Tips and advice

Ex-Motability cars: should you buy one?

Some ex-Motability cars can be excellent value, but make sure you do plenty of research before you buy one

When buying a used car, an ex-Motability car could be a good option. The Motability Scheme allows disabled people to lease a brand new car using their mobility allowance. After three years, the car is given back to the charity and sold on, typically to auction houses who then sell them to dealerships.

If a car you’re thinking of buying was previously leased under the Motability scheme, the dealer should confirm this for you. Alternatively, you can also check the details of the previous owners in the V5C logbook. Motability customers never own the car, so the company will be the registered owner with the DVLA. In most circumstances, you’ll be buying a three-year-old car, as that’s when Motability leases end.

As with buying any used car, there are advantages and disadvantages to buying an ex-Motability car after three years, so make sure you take the time to examine the car thoroughly and check its service history. Motability cars should have only been serviced by a main dealer at the predetermined mileage or intervals set out in the service book because under the scheme, all servicing costs are included.

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Don’t be put off by cars that have previously been driven by a Motability customer. They usually represent great value, as most are cheaper than identical cars that were not leased by Motability customers. Although the scheme gives a yearly mileage allowance of up to 20,000 miles, most Motability drivers don’t get anywhere near this figure, with most cars having been driven very few miles in the three-year lease period.

It’s also worth remembering that not all Motability cars are modified with special adaptations, either. Motability cars don’t have to be driven by the disabled person themselves - a carer or relative can be put on the insurance to drive them around.


In some cases, low mileage can be a double-edged sword. If the car is incredibly low mileage for the age, it can sometimes be worse than a high-mileage car. It’ll mean that the vehicle has been sat unused for long periods of time, or that it’s only been driven regularly for shorter journeys. This can damage components or cause them to wear out quicker in some cases. Depreciation might also be steeper than a non-Motability car (it might be worth less when you sell it on again), but that’s essentially factored into the lower price you’ll have paid.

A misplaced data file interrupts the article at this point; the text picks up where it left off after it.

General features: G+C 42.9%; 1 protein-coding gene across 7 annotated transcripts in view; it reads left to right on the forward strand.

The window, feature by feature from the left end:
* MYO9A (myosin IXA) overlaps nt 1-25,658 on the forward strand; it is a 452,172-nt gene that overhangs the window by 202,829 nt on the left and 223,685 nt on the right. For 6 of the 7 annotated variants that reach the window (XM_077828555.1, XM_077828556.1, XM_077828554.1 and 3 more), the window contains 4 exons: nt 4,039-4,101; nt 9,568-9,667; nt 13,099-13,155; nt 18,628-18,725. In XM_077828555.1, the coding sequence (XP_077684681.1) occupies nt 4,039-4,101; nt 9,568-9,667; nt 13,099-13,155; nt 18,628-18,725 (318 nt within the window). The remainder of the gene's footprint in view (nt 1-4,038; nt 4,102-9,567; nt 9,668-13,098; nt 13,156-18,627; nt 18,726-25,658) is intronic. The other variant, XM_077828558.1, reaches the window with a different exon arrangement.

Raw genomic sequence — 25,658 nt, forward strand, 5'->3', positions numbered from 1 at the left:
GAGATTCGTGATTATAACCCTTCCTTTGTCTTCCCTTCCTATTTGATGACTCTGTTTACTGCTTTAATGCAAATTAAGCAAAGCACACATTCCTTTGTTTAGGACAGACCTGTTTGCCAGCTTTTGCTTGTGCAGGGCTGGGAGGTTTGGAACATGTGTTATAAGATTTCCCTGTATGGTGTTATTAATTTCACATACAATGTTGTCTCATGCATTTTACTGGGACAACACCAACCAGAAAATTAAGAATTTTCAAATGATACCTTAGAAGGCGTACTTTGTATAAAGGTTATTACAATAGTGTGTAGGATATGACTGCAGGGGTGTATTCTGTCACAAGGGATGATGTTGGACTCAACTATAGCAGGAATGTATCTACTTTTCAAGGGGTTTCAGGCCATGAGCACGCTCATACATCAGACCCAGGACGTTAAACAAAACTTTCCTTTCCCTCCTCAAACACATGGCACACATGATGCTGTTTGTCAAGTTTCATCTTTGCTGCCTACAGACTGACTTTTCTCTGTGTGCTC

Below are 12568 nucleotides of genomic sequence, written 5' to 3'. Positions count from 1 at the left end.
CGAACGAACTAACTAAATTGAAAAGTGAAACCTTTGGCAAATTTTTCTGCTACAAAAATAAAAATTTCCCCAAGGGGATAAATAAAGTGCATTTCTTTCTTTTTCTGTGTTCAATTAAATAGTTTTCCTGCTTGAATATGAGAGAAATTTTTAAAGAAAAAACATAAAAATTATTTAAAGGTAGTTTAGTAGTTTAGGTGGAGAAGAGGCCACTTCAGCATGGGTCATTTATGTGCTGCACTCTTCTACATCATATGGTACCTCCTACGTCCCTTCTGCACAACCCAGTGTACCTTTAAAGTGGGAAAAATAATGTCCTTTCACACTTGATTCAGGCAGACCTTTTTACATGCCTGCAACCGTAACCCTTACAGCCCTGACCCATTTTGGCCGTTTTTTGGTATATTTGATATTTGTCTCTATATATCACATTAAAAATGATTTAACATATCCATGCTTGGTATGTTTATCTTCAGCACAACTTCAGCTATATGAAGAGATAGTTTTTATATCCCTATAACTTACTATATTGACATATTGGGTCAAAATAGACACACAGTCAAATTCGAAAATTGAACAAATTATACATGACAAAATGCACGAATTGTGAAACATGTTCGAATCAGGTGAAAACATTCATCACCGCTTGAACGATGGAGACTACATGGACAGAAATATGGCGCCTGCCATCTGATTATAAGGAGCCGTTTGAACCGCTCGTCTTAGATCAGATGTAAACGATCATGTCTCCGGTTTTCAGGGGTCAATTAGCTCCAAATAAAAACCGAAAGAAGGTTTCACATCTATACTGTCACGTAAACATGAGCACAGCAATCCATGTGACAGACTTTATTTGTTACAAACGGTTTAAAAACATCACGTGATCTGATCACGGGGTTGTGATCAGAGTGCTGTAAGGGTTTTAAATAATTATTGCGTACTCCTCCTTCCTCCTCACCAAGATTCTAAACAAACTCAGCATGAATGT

You also need to think about how the car might’ve been used in its previous life. While we’re sure many Motability customers will take care of the car as if it’s their own, you can guarantee that some customers will treat the car differently because it’s not theirs. You’re also allowed to smoke in a Motability vehicle because it’s classified as private use.

As a result, go over the car with a fine-toothed comb. Look for any scratches or repairs to the paint or bodywork, as this can be an indication that the car may not have been cherished. Once any adaptations are taken out, you could be left with holes or stress points in the interior, so make sure you check the interior panels, dashboard controls, and switches are in working and in good condition.

We’ve heard reports of missing service histories and lots of repairs needed, but this will obviously vary from car to car. It’s not the end of the world if the service book is missing; if you know which main dealership it was serviced at, they can find out when it was serviced by looking at their online records. Many will also be able to send you a replacement service book with the right date stamps in it.

Should you buy one?

However, this also stands for any other used car that you’re looking at, as condition and service history will be different on every vehicle. Our advice, then, is to carry out all the research you can on a car you’re interested in. Make sure you take it for a test-drive, see it in the daylight and don’t rush into anything. For extra peace of mind, you may decide to have it inspected by an external company like the AA - reputable sellers will allow you to do this no problem.

So if you find an ex-Motability car that ticks all the boxes and seems to have been looked after, there’s no reason not to choose it over any other vehicle. You could save yourself quite a lot of money and still get a brilliant car.

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